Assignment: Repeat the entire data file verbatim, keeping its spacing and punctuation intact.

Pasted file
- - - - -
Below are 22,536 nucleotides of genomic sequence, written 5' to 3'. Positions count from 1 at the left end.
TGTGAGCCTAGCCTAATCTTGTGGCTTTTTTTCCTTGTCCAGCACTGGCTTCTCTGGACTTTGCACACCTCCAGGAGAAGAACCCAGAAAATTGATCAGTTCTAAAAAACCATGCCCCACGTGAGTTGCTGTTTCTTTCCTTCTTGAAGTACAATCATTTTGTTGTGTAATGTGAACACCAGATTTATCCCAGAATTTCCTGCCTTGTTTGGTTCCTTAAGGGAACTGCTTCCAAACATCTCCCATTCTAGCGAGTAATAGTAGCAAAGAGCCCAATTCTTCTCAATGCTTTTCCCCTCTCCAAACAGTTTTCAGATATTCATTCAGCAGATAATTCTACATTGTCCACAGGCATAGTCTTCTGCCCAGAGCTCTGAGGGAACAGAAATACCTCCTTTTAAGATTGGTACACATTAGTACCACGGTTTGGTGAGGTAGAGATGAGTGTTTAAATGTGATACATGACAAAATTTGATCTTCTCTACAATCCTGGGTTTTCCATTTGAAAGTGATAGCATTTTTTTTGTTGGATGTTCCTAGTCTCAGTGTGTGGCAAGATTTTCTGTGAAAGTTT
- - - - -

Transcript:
Below are 22,536 nucleotides of genomic sequence, written 5' to 3'. Positions count from 1 at the left end.
TGTGAGCCTAGCCTAATCTTGTGGCTTTTTTTCCTTGTCCAGCACTGGCTTCTCTGGACTTTGCACACCTCCAGGAGAAGAACCCAGAAAATTGATCAGTTCTAAAAAACCATGCCCCACGTGAGTTGCTGTTTCTTTCCTTCTTGAAGTACAATCATTTTGTTGTGTAATGTGAACACCAGATTTATCCCAGAATTTCCTGCCTTGTTTGGTTCCTTAAGGGAACTGCTTCCAAACATCTCCCATTCTAGCGAGTAATAGTAGCAAAGAGCCCAATTCTTCTCAATGCTTTTCCCCTCTCCAAACAGTTTTCAGATATTCATTCAGCAGATAATTCTACATTGTCCACAGGCATAGTCTTCTGCCCAGAGCTCTGAGGGAACAGAAATACCTCCTTTTAAGATTGGTACACATTAGTACCACGGTTTGGTGAGGTAGAGATGAGTGTTTAAATGTGATACATGACAAAATTTGATCTTCTCTACAATCCTGGGTTTTCCATTTGAAAGTGATAGCATTTTTTTTGTTGGATGTTCCTAGTCTCAGTGTGTGGCAAGATTTTCTGTGAAAGTTT